“It’s always struck me that it’s almost a spiritual approach he takes on the things he does,” she says. “It’s always for the good of the students, the good of the university, the good of the state. Never himself.”

A Man of Purpose

On a wet Friday in the winter of his senior year, Hawkins missed a meeting with legendary economics professor Dave Denslow. Or, rather, it was Denslow who missed it. Closing in on four decades later, the now-retired Denslow swears it was a scheduling mishap. Hawkins, in good humor, concedes benefit of the doubt.

Nevertheless, the meeting-that-wasn’t set Hawkins on an unanticipated and exhilarating course. “It was an inflection point in my journey,” he says.

Denslow, who remembers Hawkins as “a great student,” had started teaching a televised Introduction to Economics class that semester and was overwhelmed. To keep up, he’d enlisted his father, a retired Methodist minister, to work from Denslow’s campus office 30 hours a week as an assistant. It was the senior Denslow who greeted Hawkins that afternoon. And as minutes ticked in wait for the popular professor’s return, Hawkins and the old man eased into a conversation about Hawkins’ future.

Hawkins chuckles at the recollection and his good fortune in meeting Denslow’s father. If not for that chance encounter, law school and the dominos that later fell might not have happened, he says.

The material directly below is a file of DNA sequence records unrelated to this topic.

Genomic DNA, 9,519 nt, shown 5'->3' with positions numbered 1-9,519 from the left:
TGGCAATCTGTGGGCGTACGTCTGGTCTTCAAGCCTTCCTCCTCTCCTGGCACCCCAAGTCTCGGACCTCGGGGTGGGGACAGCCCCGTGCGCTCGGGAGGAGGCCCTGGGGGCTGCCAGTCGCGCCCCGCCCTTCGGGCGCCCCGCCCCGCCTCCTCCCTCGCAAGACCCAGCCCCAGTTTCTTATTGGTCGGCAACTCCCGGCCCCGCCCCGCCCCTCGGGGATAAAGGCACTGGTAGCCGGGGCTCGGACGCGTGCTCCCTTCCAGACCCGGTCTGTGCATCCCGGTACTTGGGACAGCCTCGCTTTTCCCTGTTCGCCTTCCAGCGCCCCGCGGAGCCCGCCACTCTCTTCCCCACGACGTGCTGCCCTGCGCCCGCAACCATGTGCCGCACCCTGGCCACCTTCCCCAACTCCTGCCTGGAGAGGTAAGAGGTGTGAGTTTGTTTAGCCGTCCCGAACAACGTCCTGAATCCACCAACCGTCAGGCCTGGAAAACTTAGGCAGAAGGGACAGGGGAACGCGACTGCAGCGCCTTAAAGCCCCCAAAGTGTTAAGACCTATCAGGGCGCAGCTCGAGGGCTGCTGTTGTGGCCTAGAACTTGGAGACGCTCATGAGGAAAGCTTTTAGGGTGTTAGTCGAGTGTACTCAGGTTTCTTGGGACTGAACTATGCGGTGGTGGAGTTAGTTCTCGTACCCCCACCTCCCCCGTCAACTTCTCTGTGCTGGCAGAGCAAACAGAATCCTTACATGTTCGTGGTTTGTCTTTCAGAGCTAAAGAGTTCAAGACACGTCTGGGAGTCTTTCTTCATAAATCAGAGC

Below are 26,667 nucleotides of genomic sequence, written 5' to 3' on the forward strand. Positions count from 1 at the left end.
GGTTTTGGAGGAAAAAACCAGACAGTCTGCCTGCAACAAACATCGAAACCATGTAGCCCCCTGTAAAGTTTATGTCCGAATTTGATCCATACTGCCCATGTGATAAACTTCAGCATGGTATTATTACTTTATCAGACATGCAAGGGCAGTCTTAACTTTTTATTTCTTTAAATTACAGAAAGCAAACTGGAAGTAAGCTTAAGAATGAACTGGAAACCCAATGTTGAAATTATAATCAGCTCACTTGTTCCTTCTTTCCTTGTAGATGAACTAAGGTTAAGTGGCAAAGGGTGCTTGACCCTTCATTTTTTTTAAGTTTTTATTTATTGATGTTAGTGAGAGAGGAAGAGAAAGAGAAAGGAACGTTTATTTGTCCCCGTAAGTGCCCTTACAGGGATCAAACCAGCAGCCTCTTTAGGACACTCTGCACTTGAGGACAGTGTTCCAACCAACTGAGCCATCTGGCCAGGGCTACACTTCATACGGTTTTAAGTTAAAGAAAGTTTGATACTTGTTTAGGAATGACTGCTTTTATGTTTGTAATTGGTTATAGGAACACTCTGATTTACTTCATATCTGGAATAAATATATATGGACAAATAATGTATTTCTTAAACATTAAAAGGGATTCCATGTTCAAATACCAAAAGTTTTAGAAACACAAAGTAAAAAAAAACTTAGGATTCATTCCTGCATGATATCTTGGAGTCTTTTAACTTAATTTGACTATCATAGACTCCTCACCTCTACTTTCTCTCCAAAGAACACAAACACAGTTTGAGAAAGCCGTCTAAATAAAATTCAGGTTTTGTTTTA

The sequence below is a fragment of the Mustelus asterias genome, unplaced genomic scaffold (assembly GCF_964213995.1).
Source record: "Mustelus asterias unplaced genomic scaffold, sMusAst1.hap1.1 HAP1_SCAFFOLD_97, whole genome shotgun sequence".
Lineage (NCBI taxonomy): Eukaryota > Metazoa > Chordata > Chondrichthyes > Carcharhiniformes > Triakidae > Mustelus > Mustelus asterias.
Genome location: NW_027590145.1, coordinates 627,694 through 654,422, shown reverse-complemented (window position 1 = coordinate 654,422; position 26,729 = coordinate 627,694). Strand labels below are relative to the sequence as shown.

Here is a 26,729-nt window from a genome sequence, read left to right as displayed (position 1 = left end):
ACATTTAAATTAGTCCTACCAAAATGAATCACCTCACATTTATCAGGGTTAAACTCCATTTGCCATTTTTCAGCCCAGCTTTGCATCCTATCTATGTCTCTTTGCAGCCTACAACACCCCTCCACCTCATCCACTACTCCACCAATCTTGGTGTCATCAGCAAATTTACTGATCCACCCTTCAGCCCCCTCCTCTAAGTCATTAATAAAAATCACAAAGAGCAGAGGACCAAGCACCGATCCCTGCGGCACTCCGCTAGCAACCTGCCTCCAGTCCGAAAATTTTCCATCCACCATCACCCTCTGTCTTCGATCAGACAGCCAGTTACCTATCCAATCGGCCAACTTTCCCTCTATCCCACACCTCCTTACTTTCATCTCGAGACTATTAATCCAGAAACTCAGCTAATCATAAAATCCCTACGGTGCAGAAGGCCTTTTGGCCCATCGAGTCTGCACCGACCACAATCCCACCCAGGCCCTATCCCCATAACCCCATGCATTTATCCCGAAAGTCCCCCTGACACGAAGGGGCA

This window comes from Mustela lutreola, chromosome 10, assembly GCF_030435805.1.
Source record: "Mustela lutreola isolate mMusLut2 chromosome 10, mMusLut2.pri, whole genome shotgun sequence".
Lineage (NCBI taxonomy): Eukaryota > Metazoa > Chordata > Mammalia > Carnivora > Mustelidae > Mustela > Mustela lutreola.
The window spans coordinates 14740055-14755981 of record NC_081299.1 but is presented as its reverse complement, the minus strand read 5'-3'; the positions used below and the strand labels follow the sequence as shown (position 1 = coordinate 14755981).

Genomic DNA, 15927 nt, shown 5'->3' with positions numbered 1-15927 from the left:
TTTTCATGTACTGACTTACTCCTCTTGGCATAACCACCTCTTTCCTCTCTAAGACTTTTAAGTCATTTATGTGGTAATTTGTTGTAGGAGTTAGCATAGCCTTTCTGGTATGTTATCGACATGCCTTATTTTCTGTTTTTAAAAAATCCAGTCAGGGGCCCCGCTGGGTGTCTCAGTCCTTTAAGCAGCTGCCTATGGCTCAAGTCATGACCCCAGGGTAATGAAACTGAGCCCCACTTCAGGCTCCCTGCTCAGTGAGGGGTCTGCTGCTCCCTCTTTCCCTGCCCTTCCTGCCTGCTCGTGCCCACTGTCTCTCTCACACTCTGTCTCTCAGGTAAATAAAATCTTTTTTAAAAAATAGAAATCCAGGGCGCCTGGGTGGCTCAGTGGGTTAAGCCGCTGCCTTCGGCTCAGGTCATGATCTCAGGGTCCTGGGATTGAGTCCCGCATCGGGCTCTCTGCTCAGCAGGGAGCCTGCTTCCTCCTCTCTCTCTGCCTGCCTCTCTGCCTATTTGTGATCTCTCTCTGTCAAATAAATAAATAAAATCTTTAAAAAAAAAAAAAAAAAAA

“All these dots are connected,” Hawkins says of the twists in his life’s path. “I believe one chapter leads to another. Did I see all this happening? No. But it’s given me an opportunity to live out my Christian faith.”

For him, that’s more than his Bible studies and serving as an elder at First Presbyterian Church in North Palm Beach. Treating others with kindness, lending a hand, bringing “honesty to my profession” and doing “the right thing” are central to living that faith, he explains.

Which is why, in 1987, Hawkins joined the board of The Children’s Place, then a fledgling center for abused children in Palm Beach County. There — in the company of crack babies and broken kids — the young lawyer rocketed to board president and expanded the board from four to 20 members, guided the creation of Connor’s Nursery for HIV-positive infants and helped build a foundation that eventually led to a merger with another charity to form what’s now Home Safe.

“The Children’s Place became an incredibly important place in my life,” Hawkins says; and, after a long pause, adds: “I have a desire to serve people who struggle.”

That’s no surprise to Pettis.